Now, let me share a few words of caution.
First, know that we expect a degree of civility and respect toward other students worthy of mature young adults. Our residence halls are places where you can reasonably expect to study and to sleep as well as to have fun. The norms and expectations that will be shared with you by your RA’s and other residence life staff have been thoughtfully developed to ensure the most fully satisfactory living environment for all residents, including proper respect for all individuals, and we expect everyone to comply.
Second, always keep in mind that WPI is located in an urban setting, and even though Worcester is not one of the country’s larger cities, it is a city nonetheless, and it presents many of the challenges and dangers of urban life:
- Traffic on the streets adjacent to the campus, especially on Park Avenue, is fast-moving and often unpredictable. Please use extreme caution near city streets, especially when crossing them or when jogging or riding a bicycle. Make every effort to use the marked cross-walks.
- Crime of the usual types, mostly theft, does happen, although WPI has an excellent safety record and a visible, pro-active, and highly professional campus police force. Be smart. Protect your belongings, especially purses and laptop computers, and exercise due caution when moving around the campus and the city after dark. Be aware of those around you, and do not place yourself in situations of dubious personal safety. Use our Campus Escort Service if you find yourself in need of secure transportation, according to the posted guidelines for that service.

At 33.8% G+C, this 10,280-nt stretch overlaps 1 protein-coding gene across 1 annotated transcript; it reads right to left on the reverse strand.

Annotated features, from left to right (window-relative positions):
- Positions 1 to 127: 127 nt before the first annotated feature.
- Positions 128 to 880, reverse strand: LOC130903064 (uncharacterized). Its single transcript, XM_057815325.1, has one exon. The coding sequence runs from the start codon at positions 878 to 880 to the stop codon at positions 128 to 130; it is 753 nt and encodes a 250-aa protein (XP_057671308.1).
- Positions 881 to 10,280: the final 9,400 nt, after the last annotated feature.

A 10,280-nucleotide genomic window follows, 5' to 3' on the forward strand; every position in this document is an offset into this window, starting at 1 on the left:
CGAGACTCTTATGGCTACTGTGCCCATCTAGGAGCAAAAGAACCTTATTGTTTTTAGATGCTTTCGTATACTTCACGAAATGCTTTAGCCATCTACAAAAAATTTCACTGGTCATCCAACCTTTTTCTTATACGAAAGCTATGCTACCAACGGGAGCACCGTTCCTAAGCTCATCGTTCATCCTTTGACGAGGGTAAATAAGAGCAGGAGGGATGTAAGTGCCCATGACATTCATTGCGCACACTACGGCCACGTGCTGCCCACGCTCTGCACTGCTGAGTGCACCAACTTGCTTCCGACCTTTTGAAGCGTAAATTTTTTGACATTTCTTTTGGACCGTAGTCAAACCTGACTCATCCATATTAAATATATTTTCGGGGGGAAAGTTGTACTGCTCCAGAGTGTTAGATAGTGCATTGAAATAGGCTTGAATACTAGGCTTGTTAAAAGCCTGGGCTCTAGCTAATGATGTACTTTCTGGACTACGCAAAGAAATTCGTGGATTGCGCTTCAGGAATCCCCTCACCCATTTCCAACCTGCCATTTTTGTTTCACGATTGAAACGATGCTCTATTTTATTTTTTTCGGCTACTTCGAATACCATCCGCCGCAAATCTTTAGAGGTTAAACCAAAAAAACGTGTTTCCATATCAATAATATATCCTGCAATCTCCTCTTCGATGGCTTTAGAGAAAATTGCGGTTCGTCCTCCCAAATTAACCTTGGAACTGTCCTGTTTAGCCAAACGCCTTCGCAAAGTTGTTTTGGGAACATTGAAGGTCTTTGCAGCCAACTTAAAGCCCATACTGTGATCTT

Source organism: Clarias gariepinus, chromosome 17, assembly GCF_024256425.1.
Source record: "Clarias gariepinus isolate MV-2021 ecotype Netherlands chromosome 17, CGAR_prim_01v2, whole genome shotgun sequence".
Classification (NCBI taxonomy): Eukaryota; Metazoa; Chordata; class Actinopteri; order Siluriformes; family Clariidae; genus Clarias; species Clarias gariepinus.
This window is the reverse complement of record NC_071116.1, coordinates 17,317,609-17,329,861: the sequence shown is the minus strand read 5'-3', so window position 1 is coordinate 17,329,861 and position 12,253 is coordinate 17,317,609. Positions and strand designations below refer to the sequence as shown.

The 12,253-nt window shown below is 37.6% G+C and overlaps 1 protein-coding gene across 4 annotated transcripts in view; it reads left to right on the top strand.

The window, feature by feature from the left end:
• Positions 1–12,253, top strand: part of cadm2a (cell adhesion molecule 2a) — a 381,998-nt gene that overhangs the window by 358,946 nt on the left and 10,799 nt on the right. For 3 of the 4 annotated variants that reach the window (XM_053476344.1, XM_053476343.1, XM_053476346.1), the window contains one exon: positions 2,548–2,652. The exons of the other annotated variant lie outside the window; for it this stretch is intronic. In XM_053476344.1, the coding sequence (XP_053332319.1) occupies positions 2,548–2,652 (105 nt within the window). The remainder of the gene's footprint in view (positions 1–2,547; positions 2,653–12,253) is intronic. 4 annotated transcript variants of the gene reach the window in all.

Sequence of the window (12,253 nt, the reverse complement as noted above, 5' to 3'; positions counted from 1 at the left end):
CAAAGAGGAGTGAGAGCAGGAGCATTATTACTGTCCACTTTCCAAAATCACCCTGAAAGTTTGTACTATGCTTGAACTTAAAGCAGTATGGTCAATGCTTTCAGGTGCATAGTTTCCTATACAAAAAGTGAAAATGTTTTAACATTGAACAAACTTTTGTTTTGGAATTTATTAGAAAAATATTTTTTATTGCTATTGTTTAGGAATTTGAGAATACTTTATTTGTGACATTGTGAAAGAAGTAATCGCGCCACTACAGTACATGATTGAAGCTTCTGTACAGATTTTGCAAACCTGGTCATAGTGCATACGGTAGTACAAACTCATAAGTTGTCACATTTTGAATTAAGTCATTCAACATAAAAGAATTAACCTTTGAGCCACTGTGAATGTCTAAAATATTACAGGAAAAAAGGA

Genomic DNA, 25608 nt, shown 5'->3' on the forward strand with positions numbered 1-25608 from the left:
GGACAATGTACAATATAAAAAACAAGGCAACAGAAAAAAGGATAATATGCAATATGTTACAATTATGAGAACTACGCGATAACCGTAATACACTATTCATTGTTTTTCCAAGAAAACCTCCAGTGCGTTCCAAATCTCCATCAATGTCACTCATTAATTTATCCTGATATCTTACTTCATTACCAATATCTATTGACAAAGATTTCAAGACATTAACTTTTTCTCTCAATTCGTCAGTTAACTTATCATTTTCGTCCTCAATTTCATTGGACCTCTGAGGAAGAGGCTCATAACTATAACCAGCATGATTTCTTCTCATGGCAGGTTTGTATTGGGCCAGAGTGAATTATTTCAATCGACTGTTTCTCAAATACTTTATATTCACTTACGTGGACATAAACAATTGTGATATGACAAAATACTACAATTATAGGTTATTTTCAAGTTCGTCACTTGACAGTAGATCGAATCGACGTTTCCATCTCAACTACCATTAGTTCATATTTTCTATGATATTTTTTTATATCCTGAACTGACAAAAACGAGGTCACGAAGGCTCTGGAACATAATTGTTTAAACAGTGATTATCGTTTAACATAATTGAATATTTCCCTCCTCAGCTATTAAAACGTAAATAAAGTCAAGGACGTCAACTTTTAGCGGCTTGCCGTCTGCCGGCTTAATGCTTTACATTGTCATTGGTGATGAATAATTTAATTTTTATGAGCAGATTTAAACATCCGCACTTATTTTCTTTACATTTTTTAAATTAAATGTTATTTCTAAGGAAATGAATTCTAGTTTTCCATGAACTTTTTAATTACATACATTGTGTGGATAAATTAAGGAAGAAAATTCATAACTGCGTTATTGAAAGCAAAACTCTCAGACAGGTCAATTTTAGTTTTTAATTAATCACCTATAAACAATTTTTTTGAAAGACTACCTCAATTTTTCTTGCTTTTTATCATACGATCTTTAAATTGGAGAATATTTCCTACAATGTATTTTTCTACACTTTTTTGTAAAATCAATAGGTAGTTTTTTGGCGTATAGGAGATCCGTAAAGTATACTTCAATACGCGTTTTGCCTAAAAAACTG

- Illegal drugs are as available in Worcester as they are in any city, village, or hamlet in this country. The use of illegal drugs is a pathway to personal destruction along which I hope none of you will travel during your time here. Please understand that WPI provides no sanctuary for those who use or sell illegal drugs; we expect members of this community to obey the law, and we cooperate fully with city, state, and federal authorities in these matters
- Similarly, underage drinking, and especially the danger of binge drinking, are one of the biggest threats to student achievement, and simply to student health and safety, on campuses all across this country. Please resist the temptation to allow your newfound freedom to jeopardize your status here, or even your life, by the abuse of alcohol.